Life was never meant to be fair and it most certainly isn’t. But working with disadvantaged children, I see the inequalities that exist in our country every day and the effects that these have on young people's life chances.
As Theresa May’s social mobility tsar Alan Milburn quit last weekend, along with three of his fellow commissioners, the social mobility issue – already political dynamite – has been thrown into even starker relief. In his resignation letter, Milburn warned that the government “does not have the necessary bandwidth to ensure the rhetoric of healing social division is matched with reality".
And earlier this year Justine Greening commented on the fact that 40 per cent of the gap between disadvantaged children and their peers is “already there by the age of 5” and that “even the highest-potential children from disadvantaged backgrounds are likely to be overtaken at almost every stage in their life by peers from higher-earning families”.
Social mobility pressures
Low social mobility and lack of educational opportunity continue to blight our society as the income gap between the richest and poorest widens. Unless action is taken, the economic and social cost could be catastrophic. Political parties on the left and the right need to collaborate to address the issue, hence the All-Party Parliamentary Group on Social Mobility.
It is little wonder that organisations like the Sutton Trust have been lobbying government to introduce means-tested fees and are suggesting that lowering university offers to disadvantaged students by two grades would lead to a 50 per cent increase in the number of free-school-meals-eligible pupils admitted to top universities.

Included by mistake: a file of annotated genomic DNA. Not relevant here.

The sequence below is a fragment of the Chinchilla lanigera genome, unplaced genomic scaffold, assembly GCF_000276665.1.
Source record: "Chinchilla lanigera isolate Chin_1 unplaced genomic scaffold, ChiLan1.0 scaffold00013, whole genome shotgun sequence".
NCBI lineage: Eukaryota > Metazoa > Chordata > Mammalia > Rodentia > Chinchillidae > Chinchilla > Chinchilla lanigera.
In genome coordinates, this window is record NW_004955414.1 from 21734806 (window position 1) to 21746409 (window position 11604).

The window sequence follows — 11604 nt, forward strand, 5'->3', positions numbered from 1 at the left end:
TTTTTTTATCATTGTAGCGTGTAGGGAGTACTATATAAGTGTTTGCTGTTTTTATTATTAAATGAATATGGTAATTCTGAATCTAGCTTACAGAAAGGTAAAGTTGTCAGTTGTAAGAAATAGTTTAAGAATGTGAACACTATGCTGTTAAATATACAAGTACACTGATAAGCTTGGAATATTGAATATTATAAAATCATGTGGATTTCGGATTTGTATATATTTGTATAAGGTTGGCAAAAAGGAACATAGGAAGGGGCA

Of course, social mobility is not just a question of money. A great deal of education takes place in the home and many of the pressures on "just about managing" families mean that parents simply don’t have enough time with their children. Then, there is the issue of private versus state education and the divisions this creates, as if Brexit wasn’t enough.
Lack of social mobility an issue that impacts on all of us – rich, poor, left-wing, right-wing and everyone in between. We operate in a system of educational apartheid, yet education should be what bonds us and brings us together. As we seek best practice globally we need to share our findings, for the progress of all. Change needs to be from the bottom up and top down.
Poor children, through no fault of their own, are less prepared by their schools, families and communities to fulfil their potential. In these harsh economic times, the UK needs to nurture all the talent it can find. We can’t afford to waste it – to do so will lose our economy untold billions.
As for the social impact, what wisdom can you find that is superior to kindness? As the author Henry James put it: “Three things in human life are important: the first is to be kind, the second is to be kind, and the third is to be kind.”
James Glasse is a tutor and education consultant